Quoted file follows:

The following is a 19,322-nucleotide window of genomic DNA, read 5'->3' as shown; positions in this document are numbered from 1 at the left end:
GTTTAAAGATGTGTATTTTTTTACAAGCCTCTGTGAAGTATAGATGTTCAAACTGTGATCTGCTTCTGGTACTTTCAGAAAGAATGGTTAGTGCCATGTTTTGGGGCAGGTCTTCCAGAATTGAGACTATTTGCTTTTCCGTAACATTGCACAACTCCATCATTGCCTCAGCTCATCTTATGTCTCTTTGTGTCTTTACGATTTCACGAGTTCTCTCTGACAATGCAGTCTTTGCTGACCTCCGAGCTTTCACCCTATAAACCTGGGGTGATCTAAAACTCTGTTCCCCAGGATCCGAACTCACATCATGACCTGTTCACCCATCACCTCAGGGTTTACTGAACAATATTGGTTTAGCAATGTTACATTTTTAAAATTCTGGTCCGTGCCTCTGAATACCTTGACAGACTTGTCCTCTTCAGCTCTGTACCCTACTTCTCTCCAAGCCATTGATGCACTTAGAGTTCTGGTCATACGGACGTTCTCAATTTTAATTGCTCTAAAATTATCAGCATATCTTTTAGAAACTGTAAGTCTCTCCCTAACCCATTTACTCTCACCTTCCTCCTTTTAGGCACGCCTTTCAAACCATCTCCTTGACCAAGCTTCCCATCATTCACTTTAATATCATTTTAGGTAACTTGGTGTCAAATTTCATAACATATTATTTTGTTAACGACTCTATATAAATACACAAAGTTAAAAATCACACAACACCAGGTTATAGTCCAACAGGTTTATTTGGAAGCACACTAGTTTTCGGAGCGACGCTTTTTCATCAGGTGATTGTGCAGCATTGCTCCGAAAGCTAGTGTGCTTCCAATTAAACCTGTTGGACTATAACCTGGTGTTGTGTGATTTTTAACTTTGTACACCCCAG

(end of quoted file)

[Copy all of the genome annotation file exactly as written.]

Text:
The following is a 19,322-nucleotide window of genomic DNA, read 5'->3' as shown; positions in this document are numbered from 1 at the left end:
GTTTAAAGATGTGTATTTTTTTACAAGCCTCTGTGAAGTATAGATGTTCAAACTGTGATCTGCTTCTGGTACTTTCAGAAAGAATGGTTAGTGCCATGTTTTGGGGCAGGTCTTCCAGAATTGAGACTATTTGCTTTTCCGTAACATTGCACAACTCCATCATTGCCTCAGCTCATCTTATGTCTCTTTGTGTCTTTACGATTTCACGAGTTCTCTCTGACAATGCAGTCTTTGCTGACCTCCGAGCTTTCACCCTATAAACCTGGGGTGATCTAAAACTCTGTTCCCCAGGATCCGAACTCACATCATGACCTGTTCACCCATCACCTCAGGGTTTACTGAACAATATTGGTTTAGCAATGTTACATTTTTAAAATTCTGGTCCGTGCCTCTGAATACCTTGACAGACTTGTCCTCTTCAGCTCTGTACCCTACTTCTCTCCAAGCCATTGATGCACTTAGAGTTCTGGTCATACGGACGTTCTCAATTTTAATTGCTCTAAAATTATCAGCATATCTTTTAGAAACTGTAAGTCTCTCCCTAACCCATTTACTCTCACCTTCCTCCTTTTAGGCACGCCTTTCAAACCATCTCCTTGACCAAGCTTCCCATCATTCACTTTAATATCATTTTAGGTAACTTGGTGTCAAATTTCATAACATATTATTTTGTTAACGACTCTATATAAATACACAAAGTTAAAAATCACACAACACCAGGTTATAGTCCAACAGGTTTATTTGGAAGCACACTAGTTTTCGGAGCGACGCTTTTTCATCAGGTGATTGTGCAGCATTGCTCCGAAAGCTAGTGTGCTTCCAATTAAACCTGTTGGACTATAACCTGGTGTTGTGTGATTTTTAACTTTGTACACCCCAG